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Fritillaria imperialis - Crown Imperials

  • Fritillaria imperialis - Crown Imperials
  • Fritillaria imperialis - Crown Imperials
  • Fritillaria imperialis - Crown Imperials

We seem to be in the season known to gardeners as "false spring" right now - I was working in shirt-sleeves yesterday, but there was a thick frost on the ground this morning. Also, there are definite signs of spring - the daffodils are starting to come through, aren't they?

And there are some surprises in the garden as well - I took the above photo last week, it shows the nub of my first Fritillaria imperialis breaking the soil. The surprising thing is that, in other years, it's been mid to late March before they even appear. This week, the sprouts are well over 6" high (that's about 15cm for you youngsters) and they shouldn't even be up yet!

So what are they?

One of the most exotic early summer bulbs, that's what they are: great strong sturdy stems, wrapped in thick, luscious green leaves, then a length of clear stem, topped with a mad whorl of brightly-coloured dangling flowers round about May. They can get to waist height,, so they're quite impressive, and the flowers come in bright yellow, strong red and
various shades in between.

They look very exotic, but they are fairly easy to grow: they like full sun, but at the same time they're often recommended for woodland gardens - the trick seems to be to give them full sun early in the year, and to keep them fairly dry for the rest of the time, so light shade would be okay. Mine are in a rose bed with shrubs behind, but not overshadowing them, and they seem quite happy there.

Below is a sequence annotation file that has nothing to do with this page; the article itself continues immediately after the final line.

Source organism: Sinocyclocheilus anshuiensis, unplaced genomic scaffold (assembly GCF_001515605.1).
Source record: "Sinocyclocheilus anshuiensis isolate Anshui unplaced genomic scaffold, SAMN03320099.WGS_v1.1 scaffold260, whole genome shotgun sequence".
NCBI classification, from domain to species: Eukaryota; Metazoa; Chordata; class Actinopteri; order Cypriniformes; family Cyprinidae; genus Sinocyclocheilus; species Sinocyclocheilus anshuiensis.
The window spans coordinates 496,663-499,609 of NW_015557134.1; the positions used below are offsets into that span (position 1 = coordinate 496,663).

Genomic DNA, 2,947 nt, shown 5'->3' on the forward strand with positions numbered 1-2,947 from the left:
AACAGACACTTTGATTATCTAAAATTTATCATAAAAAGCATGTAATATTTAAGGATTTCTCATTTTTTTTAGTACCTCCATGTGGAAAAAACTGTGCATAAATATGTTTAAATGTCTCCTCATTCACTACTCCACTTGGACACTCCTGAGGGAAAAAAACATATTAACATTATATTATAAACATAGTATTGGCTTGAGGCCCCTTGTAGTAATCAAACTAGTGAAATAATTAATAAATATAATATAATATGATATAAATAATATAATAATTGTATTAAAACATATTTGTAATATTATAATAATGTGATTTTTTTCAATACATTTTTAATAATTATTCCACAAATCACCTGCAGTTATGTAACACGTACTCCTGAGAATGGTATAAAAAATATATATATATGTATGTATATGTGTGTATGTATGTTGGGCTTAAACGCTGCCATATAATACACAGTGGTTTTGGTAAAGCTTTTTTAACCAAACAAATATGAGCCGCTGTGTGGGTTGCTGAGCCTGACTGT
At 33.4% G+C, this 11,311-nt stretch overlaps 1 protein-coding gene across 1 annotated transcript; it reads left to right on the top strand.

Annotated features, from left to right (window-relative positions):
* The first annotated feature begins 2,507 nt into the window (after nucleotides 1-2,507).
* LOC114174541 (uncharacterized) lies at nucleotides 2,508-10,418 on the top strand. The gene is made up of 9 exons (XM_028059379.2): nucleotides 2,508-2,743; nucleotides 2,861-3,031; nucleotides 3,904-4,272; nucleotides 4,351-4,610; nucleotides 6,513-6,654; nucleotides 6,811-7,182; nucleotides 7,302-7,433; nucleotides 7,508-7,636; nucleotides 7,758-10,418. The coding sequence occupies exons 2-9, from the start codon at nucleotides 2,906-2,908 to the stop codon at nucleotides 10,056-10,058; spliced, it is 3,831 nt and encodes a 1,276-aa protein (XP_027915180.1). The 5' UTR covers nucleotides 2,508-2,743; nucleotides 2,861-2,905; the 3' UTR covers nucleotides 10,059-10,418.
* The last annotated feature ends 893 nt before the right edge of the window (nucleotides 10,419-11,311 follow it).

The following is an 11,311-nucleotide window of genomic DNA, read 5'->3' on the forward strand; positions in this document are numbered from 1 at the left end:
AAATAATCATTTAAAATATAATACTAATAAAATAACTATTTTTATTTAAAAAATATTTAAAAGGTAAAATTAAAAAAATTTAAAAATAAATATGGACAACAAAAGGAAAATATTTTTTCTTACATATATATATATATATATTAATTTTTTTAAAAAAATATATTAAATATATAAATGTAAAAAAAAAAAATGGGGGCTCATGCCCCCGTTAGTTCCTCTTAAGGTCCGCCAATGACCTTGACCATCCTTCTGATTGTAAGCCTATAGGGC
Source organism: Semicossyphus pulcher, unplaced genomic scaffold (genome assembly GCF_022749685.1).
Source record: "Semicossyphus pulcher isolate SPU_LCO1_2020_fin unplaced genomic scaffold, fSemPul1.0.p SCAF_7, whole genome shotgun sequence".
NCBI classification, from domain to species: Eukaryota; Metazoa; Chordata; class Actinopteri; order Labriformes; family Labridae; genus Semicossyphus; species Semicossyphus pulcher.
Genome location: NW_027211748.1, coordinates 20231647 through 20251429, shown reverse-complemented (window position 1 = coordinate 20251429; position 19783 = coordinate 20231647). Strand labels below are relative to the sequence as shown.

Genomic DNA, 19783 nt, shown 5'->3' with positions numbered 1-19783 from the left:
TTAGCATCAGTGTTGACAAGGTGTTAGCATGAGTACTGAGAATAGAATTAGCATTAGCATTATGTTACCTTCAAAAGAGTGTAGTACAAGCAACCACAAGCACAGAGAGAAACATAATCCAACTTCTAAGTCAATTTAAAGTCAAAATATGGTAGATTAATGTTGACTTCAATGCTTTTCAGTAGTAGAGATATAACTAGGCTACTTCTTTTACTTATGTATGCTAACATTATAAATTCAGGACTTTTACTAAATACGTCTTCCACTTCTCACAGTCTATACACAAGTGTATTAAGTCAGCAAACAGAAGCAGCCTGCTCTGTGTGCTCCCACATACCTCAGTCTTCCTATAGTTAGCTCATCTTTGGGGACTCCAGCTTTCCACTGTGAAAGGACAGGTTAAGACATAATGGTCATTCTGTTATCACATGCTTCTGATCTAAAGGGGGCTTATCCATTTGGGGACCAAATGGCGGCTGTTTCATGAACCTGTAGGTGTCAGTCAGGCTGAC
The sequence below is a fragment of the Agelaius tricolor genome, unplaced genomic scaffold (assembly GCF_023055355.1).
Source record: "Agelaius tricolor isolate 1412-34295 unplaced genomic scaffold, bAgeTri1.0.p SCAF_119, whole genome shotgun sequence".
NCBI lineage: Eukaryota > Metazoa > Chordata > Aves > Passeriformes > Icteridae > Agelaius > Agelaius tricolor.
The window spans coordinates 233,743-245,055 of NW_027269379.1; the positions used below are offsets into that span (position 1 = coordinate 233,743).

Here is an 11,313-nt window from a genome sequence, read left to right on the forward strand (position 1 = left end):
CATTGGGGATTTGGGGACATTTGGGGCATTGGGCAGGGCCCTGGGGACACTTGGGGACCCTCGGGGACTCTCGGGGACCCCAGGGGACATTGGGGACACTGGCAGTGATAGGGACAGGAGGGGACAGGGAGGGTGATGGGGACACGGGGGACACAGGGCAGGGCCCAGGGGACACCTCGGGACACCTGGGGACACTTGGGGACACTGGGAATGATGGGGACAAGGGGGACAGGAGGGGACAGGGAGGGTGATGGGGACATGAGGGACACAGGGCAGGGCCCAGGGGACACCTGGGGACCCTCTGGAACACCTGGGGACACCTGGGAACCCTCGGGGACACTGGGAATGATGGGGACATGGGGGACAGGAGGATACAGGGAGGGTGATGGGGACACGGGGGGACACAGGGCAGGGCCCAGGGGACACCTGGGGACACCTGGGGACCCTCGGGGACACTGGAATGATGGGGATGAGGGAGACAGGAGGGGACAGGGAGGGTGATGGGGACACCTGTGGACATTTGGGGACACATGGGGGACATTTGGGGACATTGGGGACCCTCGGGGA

They are big bulbs, but they don't like to be planted too deeply: they also don't like having damp bottoms - well, who does? - so the usual advice is to dig a deepish hole, fill the bottom of it with grit, then sit the bulbs on the grit at the right depth, and backfill with soil.

I have a metal plant support on mine, as you can see: partly this is for support, as mine are growing in amongst the roses and I don't want them to get tangled: and partly it's to remind me of where they are, so I don't accidentally hoe their tops off in early spring, or try to plant something else on top of them.

Their main problems are rot, due to waterlogging of the soil (hence the grit bed), and the dreaded Lily beetles, which can ruin them, so it's sensible to plant them in a position where you can get to them easily, without trampling other plants, in order to check them for Lily beetles every few days.

And in return, you get these fabulous, exotic, unusual, flowers!


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